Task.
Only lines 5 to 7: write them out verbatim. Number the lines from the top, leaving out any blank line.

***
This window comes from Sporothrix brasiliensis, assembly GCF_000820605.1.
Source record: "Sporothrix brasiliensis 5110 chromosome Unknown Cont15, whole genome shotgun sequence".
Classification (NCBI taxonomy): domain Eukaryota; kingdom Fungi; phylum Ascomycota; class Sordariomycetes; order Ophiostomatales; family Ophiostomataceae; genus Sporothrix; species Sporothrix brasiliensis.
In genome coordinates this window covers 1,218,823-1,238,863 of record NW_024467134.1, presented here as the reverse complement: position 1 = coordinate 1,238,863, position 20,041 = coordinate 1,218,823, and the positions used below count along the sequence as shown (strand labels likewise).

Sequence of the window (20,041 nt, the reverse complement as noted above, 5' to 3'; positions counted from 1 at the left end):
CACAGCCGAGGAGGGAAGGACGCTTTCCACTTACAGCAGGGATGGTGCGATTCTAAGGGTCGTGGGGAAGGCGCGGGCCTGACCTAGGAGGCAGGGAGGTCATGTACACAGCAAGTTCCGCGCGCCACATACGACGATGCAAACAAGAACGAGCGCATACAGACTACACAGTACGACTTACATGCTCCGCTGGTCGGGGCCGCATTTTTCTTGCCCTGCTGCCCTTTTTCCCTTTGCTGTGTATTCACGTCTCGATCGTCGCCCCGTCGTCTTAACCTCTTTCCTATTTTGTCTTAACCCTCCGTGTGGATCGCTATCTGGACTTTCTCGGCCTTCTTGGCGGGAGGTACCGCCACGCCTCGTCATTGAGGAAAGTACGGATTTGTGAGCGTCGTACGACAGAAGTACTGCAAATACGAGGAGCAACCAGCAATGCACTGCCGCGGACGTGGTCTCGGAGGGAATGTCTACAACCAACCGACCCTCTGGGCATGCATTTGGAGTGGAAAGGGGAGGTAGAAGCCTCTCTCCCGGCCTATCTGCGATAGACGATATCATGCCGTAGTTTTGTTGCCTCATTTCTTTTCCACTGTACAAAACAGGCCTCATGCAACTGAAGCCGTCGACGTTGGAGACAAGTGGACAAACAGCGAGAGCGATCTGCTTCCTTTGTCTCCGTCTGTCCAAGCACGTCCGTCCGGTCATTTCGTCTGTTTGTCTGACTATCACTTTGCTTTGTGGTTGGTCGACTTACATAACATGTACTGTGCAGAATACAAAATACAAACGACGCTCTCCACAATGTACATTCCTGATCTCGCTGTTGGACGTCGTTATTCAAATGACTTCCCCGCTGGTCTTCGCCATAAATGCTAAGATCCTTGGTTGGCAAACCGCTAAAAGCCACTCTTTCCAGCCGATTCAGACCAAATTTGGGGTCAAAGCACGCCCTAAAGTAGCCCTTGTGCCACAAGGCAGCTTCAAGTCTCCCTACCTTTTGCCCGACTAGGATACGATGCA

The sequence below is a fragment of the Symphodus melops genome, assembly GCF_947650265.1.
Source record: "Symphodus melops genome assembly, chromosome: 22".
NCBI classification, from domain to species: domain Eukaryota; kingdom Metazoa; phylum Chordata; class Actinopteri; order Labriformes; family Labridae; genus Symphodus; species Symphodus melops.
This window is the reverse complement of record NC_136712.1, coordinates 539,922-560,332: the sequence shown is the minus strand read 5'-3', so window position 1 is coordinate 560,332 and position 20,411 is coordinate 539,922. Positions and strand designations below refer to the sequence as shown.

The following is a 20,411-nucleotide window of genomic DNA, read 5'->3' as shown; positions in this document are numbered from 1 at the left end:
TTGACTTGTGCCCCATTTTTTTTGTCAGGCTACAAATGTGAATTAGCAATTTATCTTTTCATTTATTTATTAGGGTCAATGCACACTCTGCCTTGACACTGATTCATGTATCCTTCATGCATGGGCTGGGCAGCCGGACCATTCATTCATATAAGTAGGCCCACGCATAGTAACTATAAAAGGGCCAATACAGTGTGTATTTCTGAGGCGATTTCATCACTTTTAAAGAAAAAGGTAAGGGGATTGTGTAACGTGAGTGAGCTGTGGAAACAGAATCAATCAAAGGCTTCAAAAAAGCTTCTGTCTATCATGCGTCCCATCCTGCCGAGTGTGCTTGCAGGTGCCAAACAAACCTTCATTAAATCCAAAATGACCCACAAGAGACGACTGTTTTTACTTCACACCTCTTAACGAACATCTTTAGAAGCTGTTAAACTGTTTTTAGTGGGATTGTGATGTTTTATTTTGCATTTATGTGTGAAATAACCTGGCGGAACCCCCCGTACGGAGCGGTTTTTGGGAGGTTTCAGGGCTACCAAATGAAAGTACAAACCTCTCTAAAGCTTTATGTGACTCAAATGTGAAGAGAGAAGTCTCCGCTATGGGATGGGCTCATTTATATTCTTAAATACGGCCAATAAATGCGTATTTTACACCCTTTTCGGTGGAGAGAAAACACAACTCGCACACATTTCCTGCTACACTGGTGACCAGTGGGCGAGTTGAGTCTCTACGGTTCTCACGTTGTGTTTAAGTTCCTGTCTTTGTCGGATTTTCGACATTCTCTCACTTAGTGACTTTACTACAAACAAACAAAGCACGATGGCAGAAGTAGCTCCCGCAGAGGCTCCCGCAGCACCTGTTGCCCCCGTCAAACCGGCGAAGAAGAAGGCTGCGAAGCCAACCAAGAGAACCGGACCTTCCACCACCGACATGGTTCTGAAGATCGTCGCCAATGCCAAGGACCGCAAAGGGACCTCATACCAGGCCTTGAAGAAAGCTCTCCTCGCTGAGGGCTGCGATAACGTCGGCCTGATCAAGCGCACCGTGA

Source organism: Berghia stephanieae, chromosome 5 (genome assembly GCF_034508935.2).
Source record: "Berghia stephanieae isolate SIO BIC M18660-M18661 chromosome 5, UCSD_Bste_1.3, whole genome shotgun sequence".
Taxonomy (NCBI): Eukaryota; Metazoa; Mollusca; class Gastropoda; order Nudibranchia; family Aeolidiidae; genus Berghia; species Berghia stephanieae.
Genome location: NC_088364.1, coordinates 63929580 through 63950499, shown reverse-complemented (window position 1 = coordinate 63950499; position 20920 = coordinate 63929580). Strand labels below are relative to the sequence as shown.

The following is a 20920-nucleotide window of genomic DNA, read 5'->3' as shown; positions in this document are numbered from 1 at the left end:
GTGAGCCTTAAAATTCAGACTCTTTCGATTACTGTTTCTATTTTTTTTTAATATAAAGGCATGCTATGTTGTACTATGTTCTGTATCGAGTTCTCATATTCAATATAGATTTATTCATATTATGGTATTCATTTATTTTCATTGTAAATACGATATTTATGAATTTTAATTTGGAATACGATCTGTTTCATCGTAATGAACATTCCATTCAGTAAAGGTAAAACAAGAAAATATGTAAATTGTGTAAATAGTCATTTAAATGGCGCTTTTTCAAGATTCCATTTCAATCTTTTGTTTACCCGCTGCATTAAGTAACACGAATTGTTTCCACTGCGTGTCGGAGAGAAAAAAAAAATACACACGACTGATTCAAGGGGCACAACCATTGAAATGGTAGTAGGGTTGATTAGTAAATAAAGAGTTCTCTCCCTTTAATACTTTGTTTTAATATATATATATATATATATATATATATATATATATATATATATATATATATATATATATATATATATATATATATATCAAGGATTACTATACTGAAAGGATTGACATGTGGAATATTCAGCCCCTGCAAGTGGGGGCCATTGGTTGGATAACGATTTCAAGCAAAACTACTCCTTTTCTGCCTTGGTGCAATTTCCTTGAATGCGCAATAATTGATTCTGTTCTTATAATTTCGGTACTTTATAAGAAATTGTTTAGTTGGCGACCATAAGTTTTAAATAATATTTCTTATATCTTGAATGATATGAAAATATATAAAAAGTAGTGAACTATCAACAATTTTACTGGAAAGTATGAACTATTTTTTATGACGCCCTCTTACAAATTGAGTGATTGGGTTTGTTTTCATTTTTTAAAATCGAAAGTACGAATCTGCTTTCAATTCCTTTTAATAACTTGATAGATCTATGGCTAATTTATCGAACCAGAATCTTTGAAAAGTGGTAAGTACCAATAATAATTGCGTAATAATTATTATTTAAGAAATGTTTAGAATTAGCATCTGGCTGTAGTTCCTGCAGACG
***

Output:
Sequence of the window (20,041 nt, the reverse complement as noted above, 5' to 3'; positions counted from 1 at the left end):
CACAGCCGAGGAGGGAAGGACGCTTTCCACTTACAGCAGGGATGGTGCGATTCTAAGGGTCGTGGGGAAGGCGCGGGCCTGACCTAGGAGGCAGGGAGGTCATGTACACAGCAAGTTCCGCGCGCCACATACGACGATGCAAACAAGAACGAGCGCATACAGACTACACAGTACGACTTACATGCTCCGCTGGTCGGGGCCGCATTTTTCTTGCCCTGCTGCCCTTTTTCCCTTTGCTGTGTATTCACGTCTCGATCGTCGCCCCGTCGTCTTAACCTCTTTCCTATTTTGTCTTAACCCTCCGTGTGGATCGCTATCTGGACTTTCTCGGCCTTCTTGGCGGGAGGTACCGCCACGCCTCGTCATTGAGGAAAGTACGGATTTGTGAGCGTCGTACGACAGAAGTACTGCAAATACGAGGAGCAACCAGCAATGCACTGCCGCGGACGTGGTCTCGGAGGGAATGTCTACAACCAACCGACCCTCTGGGCATGCATTTGGAGTGGAAAGGGGAGGTAGAAGCCTCTCTCCCGGCCTATCTGCGATAGACGATATCATGCCGTAGTTTTGTTGCCTCATTTCTTTTCCACTGTACAAAACAGGCCTCATGCAACTGAAGCCGTCGACGTTGGAGACAAGTGGACAAACAGCGAGAGCGATCTGCTTCCTTTGTCTCCGTCTGTCCAAGCACGTCCGTCCGGTCATTTCGTCTGTTTGTCTGACTATCACTTTGCTTTGTGGTTGGTCGACTTACATAACATGTACTGTGCAGAATACAAAATACAAACGACGCTCTCCACAATGTACATTCCTGATCTCGCTGTTGGACGTCGTTATTCAAATGACTTCCCCGCTGGTCTTCGCCATAAATGCTAAGATCCTTGGTTGGCAAACCGCTAAAAGCCACTCTTTCCAGCCGATTCAGACCAAATTTGGGGTCAAAGCACGCCCTAAAGTAGCCCTTGTGCCACAAGGCAGCTTCAAGTCTCCCTACCTTTTGCCCGACTAGGATACGATGCA

The sequence below is a fragment of the Symphodus melops genome, assembly GCF_947650265.1.